In the midst of a pandemic, in a small room in Los Angeles, Katie Alice Greer thought of Bruce Springsteen. Not the anthemic wrestler of “Badlands” or the poet of the “4th of July, Asbury Park” walk; the Bruce she had in mind was that of Nebraska, the dark solo album he had recorded nearly 40 years earlier in another small room across the country. “I was thinking what it looked like to him,” she said. “It takes a certain amount of faith or trust to get into a dark, lonely headspace and do something.”
Barbarism, the album she emerged with after 18 months alone in this room, is full of surreal language, distorted noise and disorienting melody. It looks like nothing Nebraska — but it feels like the existential crossroads Greer faced when she did it.
At the beginning of 2020, when she started making Barbarism, she was reeling from the recent disbandment of Priests, the band she had led for eight years in Washington, D.C. With Greer as their incandescent vocalist, Priests had been one of the most essential rock bands of the 2010s, playing unforgettable shows. which rocked thrillingly to the brink of chaos in crowded basements and clubs that have since closed. Through their proudly independent, artist-run label Sister Polygon Records, they had helped bring artists like Snail Mail, Downtown Boys and Sneaks to a wider audience; on their own records, such as the 2014 EP Body and control and money and power and their debut in 2017 PL, Nothing seems naturalthey had gone from caustic punk tirades to something more complex and challenging.
Upon the release of their second full album, 2019’s The seduction of Kansas, the bonds that united the priests were fraying. In interviews from that time, they spoke of the tensions that had resulted from their relentless work ethic and their upward career trajectory pushing them into group therapy in an attempt to save the band. Even now, three years later, as she talks on Zoom from a sun-drenched West Coast living room, it’s not easy for Greer to revisit that part of her life. “I haven’t talked about it much,” she said. “It was devastating. The band meant everything to me.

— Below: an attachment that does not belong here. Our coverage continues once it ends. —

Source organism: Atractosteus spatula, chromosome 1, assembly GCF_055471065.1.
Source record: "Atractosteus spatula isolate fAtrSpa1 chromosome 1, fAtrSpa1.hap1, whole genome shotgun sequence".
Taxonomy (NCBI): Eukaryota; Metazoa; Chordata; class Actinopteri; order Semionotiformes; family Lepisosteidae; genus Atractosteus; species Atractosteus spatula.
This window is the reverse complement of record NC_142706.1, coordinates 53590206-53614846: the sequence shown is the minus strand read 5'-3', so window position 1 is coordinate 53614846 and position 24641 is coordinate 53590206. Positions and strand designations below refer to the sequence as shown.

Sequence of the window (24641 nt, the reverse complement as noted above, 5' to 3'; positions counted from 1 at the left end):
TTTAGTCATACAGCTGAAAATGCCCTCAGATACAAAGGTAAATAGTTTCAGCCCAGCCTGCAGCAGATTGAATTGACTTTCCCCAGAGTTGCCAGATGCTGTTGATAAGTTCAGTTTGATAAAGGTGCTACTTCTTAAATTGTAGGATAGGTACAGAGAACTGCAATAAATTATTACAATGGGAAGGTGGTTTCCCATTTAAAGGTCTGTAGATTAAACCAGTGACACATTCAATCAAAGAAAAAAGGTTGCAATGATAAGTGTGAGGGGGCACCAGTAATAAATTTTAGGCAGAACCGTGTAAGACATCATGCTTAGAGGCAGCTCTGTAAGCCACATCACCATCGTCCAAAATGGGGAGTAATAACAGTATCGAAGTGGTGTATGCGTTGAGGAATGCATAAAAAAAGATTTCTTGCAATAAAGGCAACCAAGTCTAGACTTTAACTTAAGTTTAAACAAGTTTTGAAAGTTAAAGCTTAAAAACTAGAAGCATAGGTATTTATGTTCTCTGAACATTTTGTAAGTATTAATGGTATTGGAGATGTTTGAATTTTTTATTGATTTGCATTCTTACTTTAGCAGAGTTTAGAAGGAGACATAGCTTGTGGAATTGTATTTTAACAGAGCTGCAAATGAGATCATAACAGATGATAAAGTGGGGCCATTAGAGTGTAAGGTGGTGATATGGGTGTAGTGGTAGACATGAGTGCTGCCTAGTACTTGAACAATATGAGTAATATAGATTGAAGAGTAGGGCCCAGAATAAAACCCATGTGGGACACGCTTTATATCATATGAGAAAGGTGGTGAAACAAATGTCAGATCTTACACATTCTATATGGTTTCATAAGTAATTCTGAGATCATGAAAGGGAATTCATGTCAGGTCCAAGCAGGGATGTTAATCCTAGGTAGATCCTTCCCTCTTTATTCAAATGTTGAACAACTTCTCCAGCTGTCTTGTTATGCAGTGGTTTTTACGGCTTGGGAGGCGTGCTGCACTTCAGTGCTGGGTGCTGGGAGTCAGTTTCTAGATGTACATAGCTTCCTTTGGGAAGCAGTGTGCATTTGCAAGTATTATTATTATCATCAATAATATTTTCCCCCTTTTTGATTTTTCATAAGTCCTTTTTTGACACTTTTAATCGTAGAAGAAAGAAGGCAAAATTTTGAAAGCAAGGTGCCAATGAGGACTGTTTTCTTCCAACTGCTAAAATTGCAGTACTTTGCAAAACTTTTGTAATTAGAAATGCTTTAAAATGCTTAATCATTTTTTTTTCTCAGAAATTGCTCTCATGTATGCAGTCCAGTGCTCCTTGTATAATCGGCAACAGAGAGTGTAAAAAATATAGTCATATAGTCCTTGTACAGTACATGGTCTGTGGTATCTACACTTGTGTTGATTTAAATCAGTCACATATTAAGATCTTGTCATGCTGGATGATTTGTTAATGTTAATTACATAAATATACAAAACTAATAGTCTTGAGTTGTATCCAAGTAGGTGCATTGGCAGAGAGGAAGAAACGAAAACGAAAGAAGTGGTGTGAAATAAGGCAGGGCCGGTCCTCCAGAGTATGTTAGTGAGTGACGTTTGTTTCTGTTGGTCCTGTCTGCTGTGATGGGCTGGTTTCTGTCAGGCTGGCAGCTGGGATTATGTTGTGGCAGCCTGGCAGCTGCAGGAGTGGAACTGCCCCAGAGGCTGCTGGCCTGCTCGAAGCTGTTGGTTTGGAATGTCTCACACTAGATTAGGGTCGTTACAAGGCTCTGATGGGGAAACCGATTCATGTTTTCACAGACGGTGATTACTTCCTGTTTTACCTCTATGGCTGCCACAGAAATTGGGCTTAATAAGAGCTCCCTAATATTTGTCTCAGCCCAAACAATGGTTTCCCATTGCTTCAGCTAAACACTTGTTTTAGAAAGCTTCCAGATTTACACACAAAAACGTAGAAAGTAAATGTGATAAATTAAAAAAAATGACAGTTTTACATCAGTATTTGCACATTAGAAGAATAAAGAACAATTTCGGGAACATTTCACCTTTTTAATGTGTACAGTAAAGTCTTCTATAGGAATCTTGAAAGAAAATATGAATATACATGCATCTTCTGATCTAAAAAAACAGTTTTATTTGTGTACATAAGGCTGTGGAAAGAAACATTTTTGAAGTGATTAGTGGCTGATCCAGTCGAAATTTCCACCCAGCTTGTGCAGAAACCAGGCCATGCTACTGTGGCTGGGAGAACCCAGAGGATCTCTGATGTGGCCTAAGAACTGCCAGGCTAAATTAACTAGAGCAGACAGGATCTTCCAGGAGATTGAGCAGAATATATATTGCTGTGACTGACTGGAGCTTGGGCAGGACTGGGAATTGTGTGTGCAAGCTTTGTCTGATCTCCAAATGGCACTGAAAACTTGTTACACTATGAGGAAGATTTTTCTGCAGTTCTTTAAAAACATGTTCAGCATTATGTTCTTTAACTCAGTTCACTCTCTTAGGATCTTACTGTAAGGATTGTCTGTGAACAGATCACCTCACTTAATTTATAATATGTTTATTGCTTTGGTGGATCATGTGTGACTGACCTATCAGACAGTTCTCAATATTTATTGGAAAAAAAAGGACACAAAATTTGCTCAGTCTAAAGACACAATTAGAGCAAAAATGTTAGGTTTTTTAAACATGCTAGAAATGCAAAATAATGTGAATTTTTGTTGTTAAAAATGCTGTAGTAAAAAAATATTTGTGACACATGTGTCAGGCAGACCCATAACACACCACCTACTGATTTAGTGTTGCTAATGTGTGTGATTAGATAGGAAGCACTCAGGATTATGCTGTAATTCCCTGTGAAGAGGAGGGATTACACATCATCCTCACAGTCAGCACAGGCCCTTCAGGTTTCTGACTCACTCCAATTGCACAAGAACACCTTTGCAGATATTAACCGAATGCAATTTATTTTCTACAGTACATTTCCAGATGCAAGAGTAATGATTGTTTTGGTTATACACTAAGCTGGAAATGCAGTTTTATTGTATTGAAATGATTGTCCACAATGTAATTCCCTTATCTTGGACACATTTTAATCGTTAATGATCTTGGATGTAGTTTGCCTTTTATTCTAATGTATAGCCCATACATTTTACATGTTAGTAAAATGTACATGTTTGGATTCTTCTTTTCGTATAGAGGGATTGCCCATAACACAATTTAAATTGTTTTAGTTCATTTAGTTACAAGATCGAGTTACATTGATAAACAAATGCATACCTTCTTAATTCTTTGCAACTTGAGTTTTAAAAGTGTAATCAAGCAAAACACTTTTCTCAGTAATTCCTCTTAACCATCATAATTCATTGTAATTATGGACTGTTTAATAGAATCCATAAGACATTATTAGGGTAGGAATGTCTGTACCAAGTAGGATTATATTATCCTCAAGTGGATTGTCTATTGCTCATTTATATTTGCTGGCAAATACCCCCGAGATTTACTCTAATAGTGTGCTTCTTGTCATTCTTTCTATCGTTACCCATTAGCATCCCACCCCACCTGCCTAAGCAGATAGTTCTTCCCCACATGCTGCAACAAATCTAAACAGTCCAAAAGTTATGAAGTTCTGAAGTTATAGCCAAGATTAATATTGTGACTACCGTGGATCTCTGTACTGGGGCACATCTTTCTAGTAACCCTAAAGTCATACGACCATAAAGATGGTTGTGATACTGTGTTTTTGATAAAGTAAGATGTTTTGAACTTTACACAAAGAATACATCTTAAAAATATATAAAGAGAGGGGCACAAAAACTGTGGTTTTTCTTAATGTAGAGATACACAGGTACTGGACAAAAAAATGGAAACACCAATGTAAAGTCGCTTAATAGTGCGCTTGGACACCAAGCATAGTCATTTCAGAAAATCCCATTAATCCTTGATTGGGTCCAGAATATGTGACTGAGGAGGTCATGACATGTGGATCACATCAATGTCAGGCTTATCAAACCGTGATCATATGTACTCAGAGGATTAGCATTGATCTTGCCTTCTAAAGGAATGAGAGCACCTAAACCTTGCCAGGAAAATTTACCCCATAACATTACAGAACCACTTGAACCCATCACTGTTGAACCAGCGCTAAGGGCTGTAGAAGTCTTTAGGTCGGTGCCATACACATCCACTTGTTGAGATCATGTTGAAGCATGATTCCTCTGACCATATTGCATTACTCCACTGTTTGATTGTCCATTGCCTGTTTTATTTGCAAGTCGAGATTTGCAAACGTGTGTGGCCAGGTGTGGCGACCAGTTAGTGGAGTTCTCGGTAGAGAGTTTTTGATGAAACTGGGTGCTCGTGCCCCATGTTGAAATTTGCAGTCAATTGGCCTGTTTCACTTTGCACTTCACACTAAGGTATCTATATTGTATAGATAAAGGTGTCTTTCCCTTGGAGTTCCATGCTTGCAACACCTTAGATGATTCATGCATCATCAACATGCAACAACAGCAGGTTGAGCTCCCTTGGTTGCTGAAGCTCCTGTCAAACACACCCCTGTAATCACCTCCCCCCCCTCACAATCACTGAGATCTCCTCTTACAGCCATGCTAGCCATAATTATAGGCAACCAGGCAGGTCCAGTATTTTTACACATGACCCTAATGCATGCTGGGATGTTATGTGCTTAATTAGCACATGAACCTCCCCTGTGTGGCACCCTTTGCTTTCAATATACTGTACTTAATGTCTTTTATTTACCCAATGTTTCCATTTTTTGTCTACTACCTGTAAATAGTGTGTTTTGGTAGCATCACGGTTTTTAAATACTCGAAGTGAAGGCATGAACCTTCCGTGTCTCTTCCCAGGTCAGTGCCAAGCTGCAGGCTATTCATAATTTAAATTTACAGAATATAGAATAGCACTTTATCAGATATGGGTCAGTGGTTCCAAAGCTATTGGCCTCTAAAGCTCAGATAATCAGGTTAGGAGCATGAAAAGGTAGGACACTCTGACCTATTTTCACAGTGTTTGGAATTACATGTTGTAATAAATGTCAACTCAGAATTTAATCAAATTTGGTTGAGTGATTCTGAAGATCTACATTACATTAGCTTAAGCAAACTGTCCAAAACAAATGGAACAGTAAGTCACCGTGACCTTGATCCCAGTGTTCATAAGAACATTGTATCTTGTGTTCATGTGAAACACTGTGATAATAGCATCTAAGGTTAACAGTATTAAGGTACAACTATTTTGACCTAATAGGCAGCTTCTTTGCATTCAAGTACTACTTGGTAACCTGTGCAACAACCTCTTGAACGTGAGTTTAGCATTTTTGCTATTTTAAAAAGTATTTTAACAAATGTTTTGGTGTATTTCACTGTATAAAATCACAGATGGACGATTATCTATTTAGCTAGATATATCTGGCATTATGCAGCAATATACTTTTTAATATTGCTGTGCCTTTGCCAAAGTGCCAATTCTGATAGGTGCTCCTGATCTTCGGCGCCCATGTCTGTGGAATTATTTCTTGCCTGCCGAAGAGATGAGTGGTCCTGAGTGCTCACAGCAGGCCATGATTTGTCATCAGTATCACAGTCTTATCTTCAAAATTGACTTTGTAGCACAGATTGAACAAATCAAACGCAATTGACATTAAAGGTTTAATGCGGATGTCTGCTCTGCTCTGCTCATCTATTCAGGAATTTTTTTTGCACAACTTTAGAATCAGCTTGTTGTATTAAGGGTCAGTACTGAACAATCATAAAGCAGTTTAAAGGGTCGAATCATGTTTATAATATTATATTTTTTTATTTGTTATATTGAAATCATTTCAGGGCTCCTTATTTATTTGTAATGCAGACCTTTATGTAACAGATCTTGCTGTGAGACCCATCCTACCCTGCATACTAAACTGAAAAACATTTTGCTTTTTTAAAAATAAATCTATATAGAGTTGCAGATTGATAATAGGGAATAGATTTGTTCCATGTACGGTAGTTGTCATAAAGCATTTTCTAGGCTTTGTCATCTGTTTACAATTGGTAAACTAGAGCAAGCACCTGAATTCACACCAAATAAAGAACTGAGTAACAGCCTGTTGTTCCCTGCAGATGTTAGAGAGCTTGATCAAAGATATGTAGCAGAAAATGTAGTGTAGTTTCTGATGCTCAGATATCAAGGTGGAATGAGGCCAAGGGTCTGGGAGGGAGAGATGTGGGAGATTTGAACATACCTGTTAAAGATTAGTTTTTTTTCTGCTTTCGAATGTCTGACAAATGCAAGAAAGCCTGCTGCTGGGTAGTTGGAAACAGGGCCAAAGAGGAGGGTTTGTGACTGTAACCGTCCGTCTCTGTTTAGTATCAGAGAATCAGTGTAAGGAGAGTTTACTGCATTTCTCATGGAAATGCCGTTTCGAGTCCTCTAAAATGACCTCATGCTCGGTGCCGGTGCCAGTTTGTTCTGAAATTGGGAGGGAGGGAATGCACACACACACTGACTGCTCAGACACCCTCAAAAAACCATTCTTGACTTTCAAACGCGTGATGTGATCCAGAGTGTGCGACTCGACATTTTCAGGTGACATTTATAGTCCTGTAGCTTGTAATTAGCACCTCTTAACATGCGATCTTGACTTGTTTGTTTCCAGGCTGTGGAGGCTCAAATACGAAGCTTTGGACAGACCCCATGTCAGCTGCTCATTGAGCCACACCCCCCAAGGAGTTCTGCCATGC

His spirit dates back to the spring of 2019, when Priests played a show in Bloomington, Indiana. The next day, she was so dehydrated and ill that she had to rush to the hospital – a reality check that left her wondering if she had put the welfare of the group before her own. That fall, she went to rural Tennessee to stay with her parents for a few weeks and settle her thoughts. “I half-jokely tell people that I must have had a nervous breakdown, but that’s no joke,” she says. “I was really not doing well. I wanted so badly to keep the band together and make it work. I hadn’t imagined a future where I wouldn’t be involved in this band.
Feeling she had reached a breaking point, she returned to DC and made a deal with her bandmates to put the priests on indefinite hiatus. On December 31, 2019, they played one last show in Brooklyn, giving their fans a bittersweet moment of closure. “I’ve never been married, I don’t know what divorce is, but I have to assume it was kind of like that,” Greer says. “I was so ready for the fighting and the sadness to be over.”
At the start of 2020, she was preparing to build a new life in Los Angeles after spending 14 years of training immersed in the DC music scene. “I love DC so much, but in some ways it just felt too heartbreaking to stay,” she says. The end of Priests had caused her to rethink her whole way of life there, and to reconsider the choices that had left her exhausted: “I, very naively in my early twenties, said to myself: ‘If I throw myself and all my passion into this little world that means so much to me, it will give me what I need in return. But if you don’t literally think about your own health, it’s just not sustainable.